Thursday, February 24, 2011

Am I my brother's keeper?

(No sign of Muammar. An oversight.)

Cain, Abel and Muammar Gaddafi are perhaps not the most obvious of bedfellows. But Cain's riposte to God after killing the mysterious and unexplained death of Abel (a matter that remains sub judice)* is as pertinent now as it was to biblical author: what responsibility do we carry singly and jointly for the well-being of our fellow human beings? Relatedly, how does this operate in a world in which Article 2(7) of the UN Charter restates the most ancient tenet of international law - non-interference in the internal affairs of another sovereign state? In short, are we the keepers of our Libyan sisters and brothers as they face the threat of annihilation by their own government in a (final) spasm of murderous repression? 

Let's look at the notion of non-intervention, at the doctrine of humanitarian intervention and the notion of an international "Responsibility to Protect", known as R2P in txtspk.

Non-Intervention - the international community's prime directive?
If non-intervention is a cardinal rule, then Cain is right and as long as it happens next door, it's no concern of mine: I am implacably not my brother's keeper.

Some countries argue that non-intervention is the cornerstone of the international system, and that this has been the case for centuries. This is, of course, palpably risible nonsense. Advocates of non-intervention generally mean that they are in favour of non-intervention in their affairs; it is therefore no surprise that the strongest and most persistent advocates of the non-interventionist mantra include PR China, North Korea, Saudi Arabia, Cuba, Sudan and Zimbabwe, all of which have human rights records that they would wish to protect from outside scrutiny or interference.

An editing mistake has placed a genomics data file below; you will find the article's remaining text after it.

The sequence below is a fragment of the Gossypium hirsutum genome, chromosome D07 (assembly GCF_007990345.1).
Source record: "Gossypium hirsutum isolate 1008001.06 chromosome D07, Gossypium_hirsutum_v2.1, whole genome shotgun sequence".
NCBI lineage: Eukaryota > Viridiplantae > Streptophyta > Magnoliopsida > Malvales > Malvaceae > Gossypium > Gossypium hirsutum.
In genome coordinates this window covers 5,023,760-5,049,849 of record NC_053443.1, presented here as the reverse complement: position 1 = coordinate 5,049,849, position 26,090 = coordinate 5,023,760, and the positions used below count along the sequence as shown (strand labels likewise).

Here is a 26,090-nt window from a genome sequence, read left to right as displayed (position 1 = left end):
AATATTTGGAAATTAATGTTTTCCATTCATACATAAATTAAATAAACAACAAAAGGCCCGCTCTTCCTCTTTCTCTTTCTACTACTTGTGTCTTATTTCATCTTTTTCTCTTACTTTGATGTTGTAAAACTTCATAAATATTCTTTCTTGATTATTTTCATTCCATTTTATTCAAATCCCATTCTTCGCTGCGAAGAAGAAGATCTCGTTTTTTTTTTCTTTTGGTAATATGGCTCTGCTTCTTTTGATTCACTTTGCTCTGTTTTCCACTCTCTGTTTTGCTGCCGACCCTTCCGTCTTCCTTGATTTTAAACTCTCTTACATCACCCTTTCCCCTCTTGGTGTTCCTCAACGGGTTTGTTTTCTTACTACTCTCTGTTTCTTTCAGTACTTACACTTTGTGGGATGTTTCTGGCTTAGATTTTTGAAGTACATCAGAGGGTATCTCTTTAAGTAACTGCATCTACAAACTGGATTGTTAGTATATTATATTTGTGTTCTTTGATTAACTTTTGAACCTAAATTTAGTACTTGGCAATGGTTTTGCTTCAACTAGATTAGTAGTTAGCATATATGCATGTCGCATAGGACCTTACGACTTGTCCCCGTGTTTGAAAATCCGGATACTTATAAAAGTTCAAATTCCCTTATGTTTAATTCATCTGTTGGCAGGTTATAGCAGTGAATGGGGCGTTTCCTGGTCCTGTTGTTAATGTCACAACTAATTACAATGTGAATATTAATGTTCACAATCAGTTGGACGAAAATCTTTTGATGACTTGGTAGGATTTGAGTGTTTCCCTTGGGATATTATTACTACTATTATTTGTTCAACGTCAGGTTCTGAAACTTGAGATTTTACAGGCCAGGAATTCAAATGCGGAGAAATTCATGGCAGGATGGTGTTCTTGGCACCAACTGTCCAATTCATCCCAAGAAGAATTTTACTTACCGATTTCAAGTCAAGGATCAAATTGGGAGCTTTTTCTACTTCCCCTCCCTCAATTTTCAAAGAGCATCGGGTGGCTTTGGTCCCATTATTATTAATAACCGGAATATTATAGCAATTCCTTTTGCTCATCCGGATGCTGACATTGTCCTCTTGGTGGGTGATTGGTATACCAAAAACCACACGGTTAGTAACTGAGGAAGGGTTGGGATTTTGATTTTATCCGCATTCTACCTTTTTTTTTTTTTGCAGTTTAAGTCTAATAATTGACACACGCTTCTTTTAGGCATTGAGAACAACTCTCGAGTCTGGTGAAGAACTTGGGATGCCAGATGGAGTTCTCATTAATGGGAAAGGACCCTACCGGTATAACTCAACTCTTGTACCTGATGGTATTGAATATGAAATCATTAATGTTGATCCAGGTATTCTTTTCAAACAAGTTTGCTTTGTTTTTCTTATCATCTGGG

It is also important to note both that history is based around countries intervening in each others' internal affairs, and that intervention spans a much wider ambit than simply the use of force - sanctions, consumer boycotts, trade agreements reflect power realities and are used by stronger states to coerce weaker ones. Try asking an Irish or Greek politician about the amount of non-intervention that they’ve had to accept in their internal affairs in the form of a financial bailout – and no shots were fired. In other words, intervention in the internal affairs of other states is the norm, and the non-interventionist language in Article 2(7) is the aberration. 

 (Do we protect them? If not you, who? If not now, when?)

Humanitarian Intervention
Back in the early 1970s the International Law Association (ILA) created a framework for humanitarian intervention** which was picked up over the next decade led by Fernando Teson, an Argentine lawyer proposed along with some American lawyers a doctrine of humanitarian intervention. As a legal proposition, humanitarian intervention proposes an exception to the ban on the use of force in Article 2(4) of the UN Charter in cases of genocide, crimes against humanity or massive human rights abuses where there is no option due to time or because the Security Council is deadlocked. 

All good. (Except that Teson and his proto-neo-conservative American chums decided that not being a democracy was a gross violation of human rights, and then used this to propound the deeply problematic notion of "pro-democratic wars"; Teson's supporters tended to find themselves on the hawkish/paranoid Republican right, some of whom went so far as to suggest a NATO invasion of central Europe to drive out the Soviet totalitarians. No prizes from your blogmaster for guessing the likely outcome of that particular policy choice if you'd tried to implement it.)